Introducing “The Neat Offensive” – A New Film About British Style

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Introducing The Neat Offensive    A New Film About British Style

John Simons, the man and the store, hold legendary status around London Town and beyond. Introducing Ivy, preppy, Americana and all that lies in-between to these shores in the ’50s, a love of ‘Traditional American, British & Continental clothing for men’ lay at the heart of his past and present ventures. Finding new context for these classic looks, Simons and his loyal customers turned classic into modern, something near subversive about their sharply detailed style. You either got it or you didn’t. Revisiting this quiet menswear revolution, Jason Jules of Garmsville directs a fascinating documentary entitled The Neat Offensive, we ask him to explain a little more about the project in his own words.

The Neat Offensive is a new documentary film project about London cult retailer John Simons. John’s best known as the man who named ‘the Harrington the Harrington’  but there’s more to him than that – I see him as an unsung hero of British menswear – as an original mod father you might say. Basically the film looks at his series of influential stores including The Ivy, Squire and The Village Gate and the impact he’s had on street style and menswear – including the mod look and controversial styles like skinhead and suede-head – ever since the early ’60s. The film explores the roots of these movements – the music, the clubs, the violence, the drugs and also the secret codes of looking neat. It’s a very understated, often invisible subculture – the complete opposite to the hippy movement and the punks who came later – but in many ways it’s just as important, I think. The film’s due for release in May.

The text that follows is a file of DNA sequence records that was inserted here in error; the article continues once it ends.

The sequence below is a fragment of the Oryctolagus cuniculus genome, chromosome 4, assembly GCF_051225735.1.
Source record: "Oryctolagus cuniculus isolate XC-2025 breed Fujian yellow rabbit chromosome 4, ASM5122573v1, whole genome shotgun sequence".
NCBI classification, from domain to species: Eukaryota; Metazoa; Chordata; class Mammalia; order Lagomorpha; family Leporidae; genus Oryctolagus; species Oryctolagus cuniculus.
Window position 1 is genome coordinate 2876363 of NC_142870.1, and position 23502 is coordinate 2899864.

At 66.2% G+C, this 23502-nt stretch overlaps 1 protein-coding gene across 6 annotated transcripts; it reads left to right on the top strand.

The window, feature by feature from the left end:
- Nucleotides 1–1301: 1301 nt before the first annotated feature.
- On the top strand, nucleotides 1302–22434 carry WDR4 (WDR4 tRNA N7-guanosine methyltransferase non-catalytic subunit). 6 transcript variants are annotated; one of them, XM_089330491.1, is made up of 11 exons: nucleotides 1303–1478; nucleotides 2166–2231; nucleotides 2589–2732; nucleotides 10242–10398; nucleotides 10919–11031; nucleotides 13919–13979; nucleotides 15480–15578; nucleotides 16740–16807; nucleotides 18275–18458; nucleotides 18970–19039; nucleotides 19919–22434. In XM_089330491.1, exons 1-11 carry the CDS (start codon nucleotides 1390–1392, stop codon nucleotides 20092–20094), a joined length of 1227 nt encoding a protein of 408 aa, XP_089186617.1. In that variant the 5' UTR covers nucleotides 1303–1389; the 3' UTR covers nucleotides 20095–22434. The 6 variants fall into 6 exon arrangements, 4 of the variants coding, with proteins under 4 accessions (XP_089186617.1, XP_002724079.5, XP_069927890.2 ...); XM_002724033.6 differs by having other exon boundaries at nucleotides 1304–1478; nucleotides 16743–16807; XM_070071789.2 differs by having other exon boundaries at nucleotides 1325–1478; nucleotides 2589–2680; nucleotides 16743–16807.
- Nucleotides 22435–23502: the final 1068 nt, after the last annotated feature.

A MadoogTV production, The Neat Offensive is currently running a Kickstarter campaign, get involved over here.

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Comments
  • Steve Rice-Downbeat Melody

    I came across the Ivy shop and the Squire shop in either 68 or 69 .I was at Grammar school in South London with pretty much skinhead taste in clothes…a kid from Roehampton came to school with a pair of brogues on and from then i was into it…i took my mum and dad on the 37 bus to Richmond and begged them to buy me a pair “Seven guineas for a pair of shoes!!” my mum wailed…lucky for me my dad worked at Trickers in Old Jewry and knew about shoes..he gave them the once over and i was off!!
    I spent a few years buying stuff from both shops on every Saturday i could afford..it set me apart from the kids with the knock off copies bought at Dolcis or wherever..
    I’ve not stayed in that vein of clothing my entire life but have kept that smart understated look.